Doris Day: Reluctant Star

From her early musicals where she often played the cute but tomboyish young woman in love through to her comedies with the likes of Rock Hudson and James Garner, the public image of Doris Day was very much a nice one. Who would have known that in fact her life was as turbulent as those of Elizabeth Taylor and Judy Garland, suffering abusive marriages, financial deception, heart break, depression and so much more. In fact it is quite shocking what a contrast Doris Day's real life was compared to the one portrayed through her movies, album releases and general publicity.

Celebrity Biographer David Bret delves into the life of Day in his book "Doris Day: Reluctant Star" and for those who haven't read other biographies as well as Day's own memoirs will find the frank revelations quite a surprise. Not just those revelations surrounding Day's life but also of many celebrities whose name get a mention, such as an openly gay actor who is reported to have had relations with both James Dean and Elvis Presley, although proof his never given on these matters and as such there is speculation to the authenticity of these revelations. Needless to say by the sheer number of revelations "Doris Day: Reluctant Star" is an eye opening read.

As you would expect "Doris Day: Reluctant Star" follows a pretty much chronicle look at the life of Doris Day from her childhood in Evanstown Cincinnati where sometime after the age of 10 her parents divorced. As a young girl she trained to be a dancer yet tragedy happened when she suffered a severe leg industry which curtailed her plans to be a dancer but thankfully for us it meant she sang and what a voice. The chronological look carries on right through to when she finally shunned showbiz to concentrate on her work with animals.

Along the way Bret covers all the aspects of Day's life so we get her singing career, her break into movies and of course her personal life. It is in fact her personal life which delivers revelation after revelation. Having a public appearance of being a sweet innocent it is amazing to learn that Day not only swore like a trooper, smoked more than most would imagine but also had a variety of relations with various men. But as well as these relations she also suffered at the hands of some abusive husbands who weren't afraid to knock her about. At times some of the stuff you read, including the way one husband also swindled her and her son Terry out of money is blatantly unbelievable, yet the evidence is their to prove these revelations.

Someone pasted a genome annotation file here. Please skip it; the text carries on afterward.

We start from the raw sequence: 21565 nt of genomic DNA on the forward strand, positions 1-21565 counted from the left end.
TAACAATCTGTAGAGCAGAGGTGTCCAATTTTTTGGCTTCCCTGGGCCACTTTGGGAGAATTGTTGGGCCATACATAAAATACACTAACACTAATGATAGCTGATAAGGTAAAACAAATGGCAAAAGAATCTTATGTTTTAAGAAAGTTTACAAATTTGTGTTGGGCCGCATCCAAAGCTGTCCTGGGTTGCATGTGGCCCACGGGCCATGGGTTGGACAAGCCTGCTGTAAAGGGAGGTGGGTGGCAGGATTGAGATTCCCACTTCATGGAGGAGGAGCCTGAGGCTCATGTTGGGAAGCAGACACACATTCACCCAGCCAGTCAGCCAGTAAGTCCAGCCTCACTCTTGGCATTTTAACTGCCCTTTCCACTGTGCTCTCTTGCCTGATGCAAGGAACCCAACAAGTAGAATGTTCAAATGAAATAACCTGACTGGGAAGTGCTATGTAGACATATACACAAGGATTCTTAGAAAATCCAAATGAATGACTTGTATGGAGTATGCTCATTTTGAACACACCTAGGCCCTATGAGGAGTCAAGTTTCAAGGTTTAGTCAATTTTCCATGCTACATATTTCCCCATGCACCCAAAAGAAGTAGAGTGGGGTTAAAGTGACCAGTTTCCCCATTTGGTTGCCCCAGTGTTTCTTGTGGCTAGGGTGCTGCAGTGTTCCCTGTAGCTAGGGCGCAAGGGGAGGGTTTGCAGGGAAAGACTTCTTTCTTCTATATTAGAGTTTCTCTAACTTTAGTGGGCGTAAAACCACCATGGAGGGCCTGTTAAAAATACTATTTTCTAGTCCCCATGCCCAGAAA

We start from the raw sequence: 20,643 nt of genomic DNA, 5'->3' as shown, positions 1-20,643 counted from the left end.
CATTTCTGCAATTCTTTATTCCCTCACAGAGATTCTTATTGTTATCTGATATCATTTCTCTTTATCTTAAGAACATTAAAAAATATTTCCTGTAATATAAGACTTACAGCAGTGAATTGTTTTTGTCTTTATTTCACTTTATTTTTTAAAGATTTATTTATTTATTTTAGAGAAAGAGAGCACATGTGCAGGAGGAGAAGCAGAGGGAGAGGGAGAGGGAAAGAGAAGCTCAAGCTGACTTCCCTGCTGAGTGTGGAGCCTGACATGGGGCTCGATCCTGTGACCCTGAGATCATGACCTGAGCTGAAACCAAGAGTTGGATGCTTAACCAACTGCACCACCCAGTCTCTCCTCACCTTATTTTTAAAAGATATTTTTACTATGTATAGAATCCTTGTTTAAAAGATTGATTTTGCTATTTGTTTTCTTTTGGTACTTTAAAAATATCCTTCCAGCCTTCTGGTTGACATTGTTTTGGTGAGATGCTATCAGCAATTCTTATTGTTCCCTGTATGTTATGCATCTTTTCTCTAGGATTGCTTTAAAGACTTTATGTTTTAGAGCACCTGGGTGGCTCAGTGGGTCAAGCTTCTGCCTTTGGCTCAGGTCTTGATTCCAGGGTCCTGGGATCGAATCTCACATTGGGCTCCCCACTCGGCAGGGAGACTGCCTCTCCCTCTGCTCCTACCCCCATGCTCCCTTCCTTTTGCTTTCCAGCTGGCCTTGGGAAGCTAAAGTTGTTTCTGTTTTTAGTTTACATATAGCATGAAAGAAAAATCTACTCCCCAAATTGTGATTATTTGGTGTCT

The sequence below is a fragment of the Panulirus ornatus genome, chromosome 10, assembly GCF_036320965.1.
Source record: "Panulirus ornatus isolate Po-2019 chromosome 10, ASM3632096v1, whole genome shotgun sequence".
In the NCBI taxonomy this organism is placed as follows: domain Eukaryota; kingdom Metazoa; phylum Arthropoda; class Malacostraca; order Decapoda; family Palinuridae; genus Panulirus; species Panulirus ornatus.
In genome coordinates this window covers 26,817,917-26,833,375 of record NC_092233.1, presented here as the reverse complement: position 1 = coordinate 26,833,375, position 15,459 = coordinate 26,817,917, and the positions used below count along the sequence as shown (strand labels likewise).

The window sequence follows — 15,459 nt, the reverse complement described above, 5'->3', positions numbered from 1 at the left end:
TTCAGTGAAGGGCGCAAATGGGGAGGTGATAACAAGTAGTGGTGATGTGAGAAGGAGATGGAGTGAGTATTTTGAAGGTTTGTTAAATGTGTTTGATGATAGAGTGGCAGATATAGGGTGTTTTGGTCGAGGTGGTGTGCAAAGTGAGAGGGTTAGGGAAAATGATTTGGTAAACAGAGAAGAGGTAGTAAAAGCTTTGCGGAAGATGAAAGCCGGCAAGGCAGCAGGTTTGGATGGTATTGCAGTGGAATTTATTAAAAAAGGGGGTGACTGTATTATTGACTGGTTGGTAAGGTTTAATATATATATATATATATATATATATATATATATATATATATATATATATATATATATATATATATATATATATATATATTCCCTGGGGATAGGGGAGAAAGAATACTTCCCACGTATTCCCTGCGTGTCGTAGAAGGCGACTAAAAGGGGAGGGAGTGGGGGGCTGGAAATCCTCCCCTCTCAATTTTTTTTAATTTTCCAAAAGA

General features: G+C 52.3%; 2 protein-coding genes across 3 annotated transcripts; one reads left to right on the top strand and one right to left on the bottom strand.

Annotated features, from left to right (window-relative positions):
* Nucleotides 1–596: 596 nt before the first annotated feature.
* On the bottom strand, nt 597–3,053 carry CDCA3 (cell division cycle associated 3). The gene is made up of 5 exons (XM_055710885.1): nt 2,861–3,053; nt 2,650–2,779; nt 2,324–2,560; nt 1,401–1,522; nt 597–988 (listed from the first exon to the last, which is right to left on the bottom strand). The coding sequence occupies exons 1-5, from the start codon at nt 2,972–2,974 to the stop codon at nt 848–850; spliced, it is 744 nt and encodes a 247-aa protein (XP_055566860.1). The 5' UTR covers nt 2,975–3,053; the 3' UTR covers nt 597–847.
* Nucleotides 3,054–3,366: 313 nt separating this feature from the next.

Alongside the look at Day's own life other prominent actors and actresses are mentioned most obviously is Rock Hudson who sadly died of Aids. There are other stars such as Frank Sinatra who didn't enjoy working with Day and Billy de Wolfe who had a more positive view point when it came to Day. In many ways it's very well rounded with all these mentions of other well known names who through historical interviews give their own impressions on Day both as a star and as a person.

Understandably with Day shunning the limelight the final chapters of "Doris Day: Reluctant Star" are shall we say a little slim as Bret tries to give us a look at the life of Day as she pretty much became a recluse. But with little to say these segments are a slightly disappointment although in a strange way humorous as in the epilogue it is mentioned that many people were shocked to learn that Day was still alive having assumed she had passed away having not been in the lime light for some time.

My one big negative when it comes to "Doris Day: Reluctant Star" is not that at times it feels all a bit revelationary but in the way Bret covers her movie career. In particular he often dedicates several pages to various movies she made but rather than filling those pages with behind the scenes information such as acting rivalries and so on he concentrates on giving a full synopsis on each movie. This means that at times it becomes a little tedious reading page after page of movie storyline rather than information on Day herself, although for fans of Day may find the look back at each film in detail enjoyable.

All in all "Doris Day: Reluctant Star" is a more than adequate biography of both a great singer as well as actress even if at times it seems to revel in some of the more revelationary facts. Despite this it is a pleasant enough read as well as being informative even if the look at each of her individual movies ends up being a little over long.

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Comments 1 comment

howard green 6 years ago

This book is filled with exaggerations and inaccuracies. Not worth the paper it's printed on!

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